In Casualties, now that the dissension in the ranks between Christopher and Ron Hibbert and his little group is out in the open Hibbert needs to make a decision about what to do next. It’s clear that ideally he’d like to take Collinson’s place. Bernard King feels he needs to clear the air between Collinson and Hibbert but there is only going to be one winner out of all this. King knows that Hibbert is a brilliant agent and if only he could get over his feelings towards Christopher they could work brilliantly together. The meeting, and a stark conversation with his wife, clarifies Hibbert’s feelings and he decides to resign.
Meanwhile Alice and Brian are still edging towards something. Brian has made the decision to divorce his wife.
With just one episode to go we are moving into the endgame of whether Christopher will actually get into government or not. Almost every line of dialogue in this episode is a gem interestly though the emphasis is more on Hibbert than Collinson.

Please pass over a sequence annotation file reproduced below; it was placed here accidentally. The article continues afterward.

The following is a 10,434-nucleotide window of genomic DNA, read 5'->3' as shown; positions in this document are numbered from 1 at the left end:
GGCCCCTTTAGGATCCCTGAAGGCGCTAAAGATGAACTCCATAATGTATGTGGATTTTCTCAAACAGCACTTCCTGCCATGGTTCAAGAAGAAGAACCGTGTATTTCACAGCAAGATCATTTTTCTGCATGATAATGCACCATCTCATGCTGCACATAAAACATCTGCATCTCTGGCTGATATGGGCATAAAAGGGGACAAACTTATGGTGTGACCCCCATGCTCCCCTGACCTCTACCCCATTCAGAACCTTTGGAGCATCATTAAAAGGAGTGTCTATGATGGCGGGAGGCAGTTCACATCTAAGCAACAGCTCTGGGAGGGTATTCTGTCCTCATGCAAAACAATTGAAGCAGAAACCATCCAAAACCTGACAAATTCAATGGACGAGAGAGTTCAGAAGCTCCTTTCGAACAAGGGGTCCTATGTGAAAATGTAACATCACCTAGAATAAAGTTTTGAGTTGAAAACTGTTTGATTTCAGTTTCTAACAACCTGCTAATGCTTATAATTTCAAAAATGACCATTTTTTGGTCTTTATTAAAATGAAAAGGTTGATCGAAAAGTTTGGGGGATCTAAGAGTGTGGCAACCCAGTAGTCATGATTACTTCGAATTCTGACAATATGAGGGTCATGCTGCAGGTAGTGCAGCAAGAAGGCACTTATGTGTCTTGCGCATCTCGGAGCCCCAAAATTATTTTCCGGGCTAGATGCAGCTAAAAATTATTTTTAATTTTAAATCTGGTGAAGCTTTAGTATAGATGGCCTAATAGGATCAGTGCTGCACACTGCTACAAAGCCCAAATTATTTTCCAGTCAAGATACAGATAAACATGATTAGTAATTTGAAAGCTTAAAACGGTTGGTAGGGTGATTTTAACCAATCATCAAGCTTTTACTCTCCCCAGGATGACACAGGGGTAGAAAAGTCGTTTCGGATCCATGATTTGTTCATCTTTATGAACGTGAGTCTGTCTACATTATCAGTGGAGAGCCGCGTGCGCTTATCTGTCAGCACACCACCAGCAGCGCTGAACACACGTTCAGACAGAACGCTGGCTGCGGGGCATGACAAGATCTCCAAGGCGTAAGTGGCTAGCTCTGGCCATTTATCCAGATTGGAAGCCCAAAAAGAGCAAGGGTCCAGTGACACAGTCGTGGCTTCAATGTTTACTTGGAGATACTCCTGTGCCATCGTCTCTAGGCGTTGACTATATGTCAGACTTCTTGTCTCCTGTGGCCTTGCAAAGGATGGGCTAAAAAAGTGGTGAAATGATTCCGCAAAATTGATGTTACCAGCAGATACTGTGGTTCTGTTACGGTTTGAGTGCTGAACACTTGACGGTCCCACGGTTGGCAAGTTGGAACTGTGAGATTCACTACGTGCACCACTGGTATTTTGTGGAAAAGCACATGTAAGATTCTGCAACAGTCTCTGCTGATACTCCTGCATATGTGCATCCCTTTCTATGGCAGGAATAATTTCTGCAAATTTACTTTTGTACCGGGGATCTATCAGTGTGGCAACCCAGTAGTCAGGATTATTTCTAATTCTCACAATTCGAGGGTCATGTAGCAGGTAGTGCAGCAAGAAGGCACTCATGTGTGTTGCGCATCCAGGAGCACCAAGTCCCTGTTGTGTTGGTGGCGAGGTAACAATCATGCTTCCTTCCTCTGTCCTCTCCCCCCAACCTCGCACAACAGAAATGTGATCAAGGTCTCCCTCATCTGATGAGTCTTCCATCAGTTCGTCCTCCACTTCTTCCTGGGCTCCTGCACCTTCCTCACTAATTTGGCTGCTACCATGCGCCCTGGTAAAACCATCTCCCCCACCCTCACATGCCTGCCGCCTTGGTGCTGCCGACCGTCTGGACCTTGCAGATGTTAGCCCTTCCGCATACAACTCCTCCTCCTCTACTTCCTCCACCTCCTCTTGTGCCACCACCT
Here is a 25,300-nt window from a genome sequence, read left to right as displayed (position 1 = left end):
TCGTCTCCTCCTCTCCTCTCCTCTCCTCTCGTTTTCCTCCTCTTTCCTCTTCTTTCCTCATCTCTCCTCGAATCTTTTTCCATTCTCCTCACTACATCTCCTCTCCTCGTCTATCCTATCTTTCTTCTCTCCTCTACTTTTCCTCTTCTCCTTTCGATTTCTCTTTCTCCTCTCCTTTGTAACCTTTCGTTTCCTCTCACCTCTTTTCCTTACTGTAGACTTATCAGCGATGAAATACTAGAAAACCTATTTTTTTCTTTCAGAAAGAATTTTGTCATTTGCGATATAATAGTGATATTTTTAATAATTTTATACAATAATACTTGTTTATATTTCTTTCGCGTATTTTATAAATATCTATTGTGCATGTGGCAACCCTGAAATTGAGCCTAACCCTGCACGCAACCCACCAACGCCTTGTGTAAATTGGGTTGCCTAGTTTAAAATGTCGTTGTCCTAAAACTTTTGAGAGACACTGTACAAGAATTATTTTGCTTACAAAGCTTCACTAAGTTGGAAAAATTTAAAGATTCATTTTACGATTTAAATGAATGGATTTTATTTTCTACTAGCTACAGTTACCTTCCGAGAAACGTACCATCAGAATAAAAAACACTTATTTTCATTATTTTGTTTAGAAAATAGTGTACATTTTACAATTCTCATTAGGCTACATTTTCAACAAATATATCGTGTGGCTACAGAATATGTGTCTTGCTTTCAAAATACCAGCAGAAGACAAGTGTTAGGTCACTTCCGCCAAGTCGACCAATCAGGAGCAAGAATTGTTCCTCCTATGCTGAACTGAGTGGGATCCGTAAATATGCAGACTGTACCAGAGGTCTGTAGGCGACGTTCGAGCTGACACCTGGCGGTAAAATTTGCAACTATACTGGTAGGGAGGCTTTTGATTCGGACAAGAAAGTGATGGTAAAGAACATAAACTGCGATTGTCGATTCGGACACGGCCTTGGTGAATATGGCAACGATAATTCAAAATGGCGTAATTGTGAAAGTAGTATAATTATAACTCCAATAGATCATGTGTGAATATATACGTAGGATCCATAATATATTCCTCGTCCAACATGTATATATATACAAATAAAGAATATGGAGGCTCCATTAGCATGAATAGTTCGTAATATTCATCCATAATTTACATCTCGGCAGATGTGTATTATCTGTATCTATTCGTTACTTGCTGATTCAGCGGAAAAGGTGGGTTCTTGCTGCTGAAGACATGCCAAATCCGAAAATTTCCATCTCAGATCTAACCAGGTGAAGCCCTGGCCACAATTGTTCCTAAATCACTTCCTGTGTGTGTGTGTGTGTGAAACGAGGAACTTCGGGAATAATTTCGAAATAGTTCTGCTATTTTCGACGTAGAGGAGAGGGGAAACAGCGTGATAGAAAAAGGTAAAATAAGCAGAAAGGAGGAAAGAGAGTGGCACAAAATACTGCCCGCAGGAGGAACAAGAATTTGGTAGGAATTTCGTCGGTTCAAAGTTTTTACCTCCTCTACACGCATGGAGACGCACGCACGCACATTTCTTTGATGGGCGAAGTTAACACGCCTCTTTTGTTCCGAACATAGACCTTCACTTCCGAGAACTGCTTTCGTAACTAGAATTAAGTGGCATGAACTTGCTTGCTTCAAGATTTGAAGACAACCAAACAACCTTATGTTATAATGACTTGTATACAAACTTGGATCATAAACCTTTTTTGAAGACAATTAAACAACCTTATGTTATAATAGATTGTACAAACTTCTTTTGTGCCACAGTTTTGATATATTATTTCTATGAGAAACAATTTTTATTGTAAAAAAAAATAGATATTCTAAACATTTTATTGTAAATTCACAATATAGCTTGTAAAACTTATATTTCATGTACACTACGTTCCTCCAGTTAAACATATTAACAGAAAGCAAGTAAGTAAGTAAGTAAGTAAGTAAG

The TV Times of the week (6 Dec 75) had an indepth 3 page feature on the life of Wilfred Pickles who had been a well known personality for 50 years and was in the twilight of his career by this stage.
“Frank your conversation is remarkable for being even more abusive than your letters. But invective is not argument.”
UK / ITV – Granada / 1×50 minute episode / Broadcast Tuesday 9 December 1975 at 9.00pm
Writer: Arthur Hopcraft / Production Design: Chris Wilkinson / Director: Alan Grint
Series: The Nearly Man Episode 6
Tony Britton as Christopher Collinson
Ann Firbank as Alice Collinson
David Wilkinson as David Collinson
Wilfred Pickles as Bernard King
Michael Elphick as Ron Hibbert
Gwen Taylor as Dorothy Hibbert
John Leyton as Brian Griffin
Ian East a Maurice Wrigley
Steven Grives as Len
Kate Fahy as Millie Dutton
Tim Barlow as Frank
Jane Lowe as Phyllis
Jon Morrison as Alan
Anthony Roye as Mr Arnold
Josie Lane as May King
Phillip Moore as Michael Hibbert
Helen Cadwallader as Jane Hibbert